* Dehydration: this doesn’t seem like an obvious cause of poor memory, but in older people, dehydration creates trouble. Confusion, inability to focus and drowsiness are similar symptoms experienced by those suffering from dementia. If you are experiencing those symptoms, check for dehydration as you might be unaware of what’s happening.

* Thyroid problems: imbalance in your thyroid gland causes hyperthyroidism. Anxiety, weight gain and brain fog are some of the symptoms of thyroid problems.

* Depression: In our retirement years, we have a tendency to be less active and sociable. Not having a career anymore may be a challenge for retirees at first, and losing that sense of purpose may put someone in a state of depression. Symptoms include a lack of focus, feeling tired all the time and memory impairment.

Caring for a pet stimulates the mind and gives you a sense of purpose. Photo: AFP

What should you do about it?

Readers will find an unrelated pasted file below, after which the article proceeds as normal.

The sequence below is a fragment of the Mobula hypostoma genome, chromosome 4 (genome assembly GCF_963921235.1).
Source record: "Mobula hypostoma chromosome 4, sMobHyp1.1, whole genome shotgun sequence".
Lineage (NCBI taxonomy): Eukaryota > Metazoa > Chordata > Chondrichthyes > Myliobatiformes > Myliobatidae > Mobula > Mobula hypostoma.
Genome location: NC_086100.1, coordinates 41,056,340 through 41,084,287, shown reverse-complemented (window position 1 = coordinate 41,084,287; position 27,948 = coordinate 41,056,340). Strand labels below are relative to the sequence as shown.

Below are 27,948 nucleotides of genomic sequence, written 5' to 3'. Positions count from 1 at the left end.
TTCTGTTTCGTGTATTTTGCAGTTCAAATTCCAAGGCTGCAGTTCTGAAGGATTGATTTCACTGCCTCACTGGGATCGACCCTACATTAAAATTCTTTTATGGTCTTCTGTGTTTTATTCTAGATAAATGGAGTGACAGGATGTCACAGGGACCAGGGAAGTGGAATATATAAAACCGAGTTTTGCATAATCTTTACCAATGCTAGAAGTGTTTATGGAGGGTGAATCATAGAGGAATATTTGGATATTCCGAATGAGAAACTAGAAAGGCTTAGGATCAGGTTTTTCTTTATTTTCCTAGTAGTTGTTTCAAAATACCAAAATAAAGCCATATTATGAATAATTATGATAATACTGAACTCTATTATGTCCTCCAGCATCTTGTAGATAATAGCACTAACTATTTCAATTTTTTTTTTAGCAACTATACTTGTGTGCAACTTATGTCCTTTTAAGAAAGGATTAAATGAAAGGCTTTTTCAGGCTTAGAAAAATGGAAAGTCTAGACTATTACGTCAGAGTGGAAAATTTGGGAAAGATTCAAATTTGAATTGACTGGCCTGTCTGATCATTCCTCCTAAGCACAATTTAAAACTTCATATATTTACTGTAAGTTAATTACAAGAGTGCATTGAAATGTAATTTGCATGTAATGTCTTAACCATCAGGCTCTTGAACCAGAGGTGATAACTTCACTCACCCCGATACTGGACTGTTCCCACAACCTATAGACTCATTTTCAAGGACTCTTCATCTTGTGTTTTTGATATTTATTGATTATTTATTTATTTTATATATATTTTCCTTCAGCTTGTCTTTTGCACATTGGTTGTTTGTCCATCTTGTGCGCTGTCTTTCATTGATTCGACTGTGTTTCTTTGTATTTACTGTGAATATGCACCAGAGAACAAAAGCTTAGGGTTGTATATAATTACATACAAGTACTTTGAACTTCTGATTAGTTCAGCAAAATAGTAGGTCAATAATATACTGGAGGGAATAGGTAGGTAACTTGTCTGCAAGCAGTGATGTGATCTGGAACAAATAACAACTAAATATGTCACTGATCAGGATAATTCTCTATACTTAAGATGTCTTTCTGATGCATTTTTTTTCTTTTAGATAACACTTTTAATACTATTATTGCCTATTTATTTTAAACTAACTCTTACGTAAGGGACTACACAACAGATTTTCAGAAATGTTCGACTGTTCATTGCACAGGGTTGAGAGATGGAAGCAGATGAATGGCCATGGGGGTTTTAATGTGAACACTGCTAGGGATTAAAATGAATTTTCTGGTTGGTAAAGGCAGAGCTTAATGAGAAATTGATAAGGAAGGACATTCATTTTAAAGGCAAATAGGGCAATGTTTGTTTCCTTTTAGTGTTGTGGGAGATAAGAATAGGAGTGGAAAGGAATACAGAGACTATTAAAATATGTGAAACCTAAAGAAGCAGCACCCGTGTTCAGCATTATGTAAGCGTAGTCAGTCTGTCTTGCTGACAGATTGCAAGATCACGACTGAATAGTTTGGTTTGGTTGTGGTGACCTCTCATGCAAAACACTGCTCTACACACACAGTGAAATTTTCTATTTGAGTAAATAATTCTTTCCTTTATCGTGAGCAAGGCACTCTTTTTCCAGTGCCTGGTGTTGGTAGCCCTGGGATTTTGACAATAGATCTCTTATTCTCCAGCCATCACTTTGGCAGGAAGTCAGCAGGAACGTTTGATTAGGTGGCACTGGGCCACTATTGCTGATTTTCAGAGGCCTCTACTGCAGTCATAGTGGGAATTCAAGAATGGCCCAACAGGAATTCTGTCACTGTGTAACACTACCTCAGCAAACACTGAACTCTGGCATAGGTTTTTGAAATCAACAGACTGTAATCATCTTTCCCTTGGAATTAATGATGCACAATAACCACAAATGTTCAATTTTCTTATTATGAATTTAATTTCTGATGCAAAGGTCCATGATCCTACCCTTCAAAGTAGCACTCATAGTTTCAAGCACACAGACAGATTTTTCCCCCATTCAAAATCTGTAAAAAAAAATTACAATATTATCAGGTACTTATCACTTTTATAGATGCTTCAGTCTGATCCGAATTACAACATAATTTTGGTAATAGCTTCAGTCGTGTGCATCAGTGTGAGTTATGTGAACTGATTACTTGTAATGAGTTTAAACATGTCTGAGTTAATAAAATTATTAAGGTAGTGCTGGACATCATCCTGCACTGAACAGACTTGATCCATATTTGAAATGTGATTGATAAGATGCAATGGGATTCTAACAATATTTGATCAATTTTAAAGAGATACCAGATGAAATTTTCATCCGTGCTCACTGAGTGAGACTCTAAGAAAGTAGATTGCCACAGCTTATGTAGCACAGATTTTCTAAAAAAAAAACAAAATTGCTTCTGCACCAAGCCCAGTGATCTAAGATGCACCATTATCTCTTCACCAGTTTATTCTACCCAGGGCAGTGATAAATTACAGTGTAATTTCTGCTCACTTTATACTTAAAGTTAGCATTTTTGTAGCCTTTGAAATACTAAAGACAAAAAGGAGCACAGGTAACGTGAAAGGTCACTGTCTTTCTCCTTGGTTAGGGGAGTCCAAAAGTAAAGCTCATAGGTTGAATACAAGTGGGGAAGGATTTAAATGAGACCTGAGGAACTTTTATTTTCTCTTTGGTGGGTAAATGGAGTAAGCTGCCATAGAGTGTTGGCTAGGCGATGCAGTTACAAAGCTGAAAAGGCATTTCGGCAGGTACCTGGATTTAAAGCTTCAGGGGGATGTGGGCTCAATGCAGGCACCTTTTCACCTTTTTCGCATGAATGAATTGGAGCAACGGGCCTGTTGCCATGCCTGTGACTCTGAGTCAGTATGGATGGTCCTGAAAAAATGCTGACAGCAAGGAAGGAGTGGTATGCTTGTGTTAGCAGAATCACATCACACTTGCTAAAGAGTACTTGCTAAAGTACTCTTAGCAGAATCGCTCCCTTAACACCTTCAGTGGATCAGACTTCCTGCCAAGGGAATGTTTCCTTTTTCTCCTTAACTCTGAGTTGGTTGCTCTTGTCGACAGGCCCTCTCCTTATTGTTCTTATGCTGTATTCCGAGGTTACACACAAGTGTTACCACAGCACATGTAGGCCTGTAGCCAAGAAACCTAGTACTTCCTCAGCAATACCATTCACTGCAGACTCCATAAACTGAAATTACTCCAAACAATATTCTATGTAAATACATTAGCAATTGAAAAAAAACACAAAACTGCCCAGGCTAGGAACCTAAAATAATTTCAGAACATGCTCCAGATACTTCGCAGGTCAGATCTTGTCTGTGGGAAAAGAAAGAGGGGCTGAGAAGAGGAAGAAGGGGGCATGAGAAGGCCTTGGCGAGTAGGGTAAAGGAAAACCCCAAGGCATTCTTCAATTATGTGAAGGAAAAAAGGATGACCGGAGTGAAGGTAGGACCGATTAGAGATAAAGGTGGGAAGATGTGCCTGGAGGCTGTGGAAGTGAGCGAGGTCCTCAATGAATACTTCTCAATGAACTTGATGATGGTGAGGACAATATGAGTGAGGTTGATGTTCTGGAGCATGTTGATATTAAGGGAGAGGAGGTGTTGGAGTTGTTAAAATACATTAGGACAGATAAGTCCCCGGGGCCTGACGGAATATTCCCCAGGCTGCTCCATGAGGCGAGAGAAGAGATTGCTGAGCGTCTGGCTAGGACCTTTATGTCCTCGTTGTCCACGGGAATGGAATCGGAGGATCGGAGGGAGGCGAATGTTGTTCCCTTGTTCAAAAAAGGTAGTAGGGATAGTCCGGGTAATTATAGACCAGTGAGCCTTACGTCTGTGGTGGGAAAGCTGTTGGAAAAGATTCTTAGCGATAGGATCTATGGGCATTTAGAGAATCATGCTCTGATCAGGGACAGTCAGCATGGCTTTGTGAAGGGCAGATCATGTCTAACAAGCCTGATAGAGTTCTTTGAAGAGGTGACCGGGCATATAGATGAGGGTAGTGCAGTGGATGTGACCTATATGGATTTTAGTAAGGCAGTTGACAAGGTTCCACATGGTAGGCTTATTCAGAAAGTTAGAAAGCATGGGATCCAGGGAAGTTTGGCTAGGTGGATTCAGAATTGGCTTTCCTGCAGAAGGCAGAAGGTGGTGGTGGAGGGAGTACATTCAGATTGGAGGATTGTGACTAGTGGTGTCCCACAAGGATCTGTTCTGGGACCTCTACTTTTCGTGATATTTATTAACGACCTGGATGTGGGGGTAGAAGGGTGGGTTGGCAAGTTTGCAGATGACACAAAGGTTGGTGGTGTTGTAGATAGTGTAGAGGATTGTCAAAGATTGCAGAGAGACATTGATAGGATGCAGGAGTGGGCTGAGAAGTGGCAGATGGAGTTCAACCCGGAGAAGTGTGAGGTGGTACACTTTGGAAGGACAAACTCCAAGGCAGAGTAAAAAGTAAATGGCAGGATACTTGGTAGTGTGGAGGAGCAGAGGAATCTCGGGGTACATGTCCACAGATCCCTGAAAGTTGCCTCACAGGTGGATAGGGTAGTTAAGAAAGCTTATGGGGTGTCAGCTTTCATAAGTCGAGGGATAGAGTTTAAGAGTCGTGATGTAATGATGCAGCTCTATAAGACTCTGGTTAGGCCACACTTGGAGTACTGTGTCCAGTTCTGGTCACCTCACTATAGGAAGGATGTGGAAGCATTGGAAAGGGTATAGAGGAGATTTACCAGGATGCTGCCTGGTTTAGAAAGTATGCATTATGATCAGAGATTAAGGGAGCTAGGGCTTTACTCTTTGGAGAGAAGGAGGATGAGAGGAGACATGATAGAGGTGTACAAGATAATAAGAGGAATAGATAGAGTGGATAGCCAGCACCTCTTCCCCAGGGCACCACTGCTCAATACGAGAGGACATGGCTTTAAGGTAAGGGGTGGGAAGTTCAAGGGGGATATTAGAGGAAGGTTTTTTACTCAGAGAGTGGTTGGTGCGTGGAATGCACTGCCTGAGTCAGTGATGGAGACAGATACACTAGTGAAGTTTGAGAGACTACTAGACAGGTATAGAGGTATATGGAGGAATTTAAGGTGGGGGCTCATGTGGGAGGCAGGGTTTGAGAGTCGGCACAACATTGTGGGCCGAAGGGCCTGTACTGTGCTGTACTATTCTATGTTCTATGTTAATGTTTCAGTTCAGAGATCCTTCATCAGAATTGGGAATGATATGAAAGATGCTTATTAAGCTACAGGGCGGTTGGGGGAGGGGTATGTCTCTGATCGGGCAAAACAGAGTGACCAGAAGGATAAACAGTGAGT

Clearly, the next step to combat forgetfulness is to correct the issues above by taking supplements, drinking more water and auditing your medicine and alcohol intake.

Apart from that, making lifestyle changes that benefit the overall vitality of your body and spirit directly improves mind health as well. The earlier you start, the better your chances of preventing forgetfulness in old age:

Sleep well: getting your nightly rest is the easiest way to improve memory without much effort. All you have to do is go to bed at an hour (by 11pm) that supports your circadian rhythm and allows the repair and regeneration work that occurs while you sleep, to go on without interruption.

Kick smoking: cigarettes restrict oxygen intake to the brain and raise the occurrence of brain fog. When you quit, you’ll benefit from improved oxygen intake.

Eat well: add antioxidant-rich foods to your daily diet. Fresh fruit, green tea, green leafy vegetables and omega-3 fats from fish and nuts are quite literally, food for the brain. Avoid processed foods that are high in calories but lack nutrients.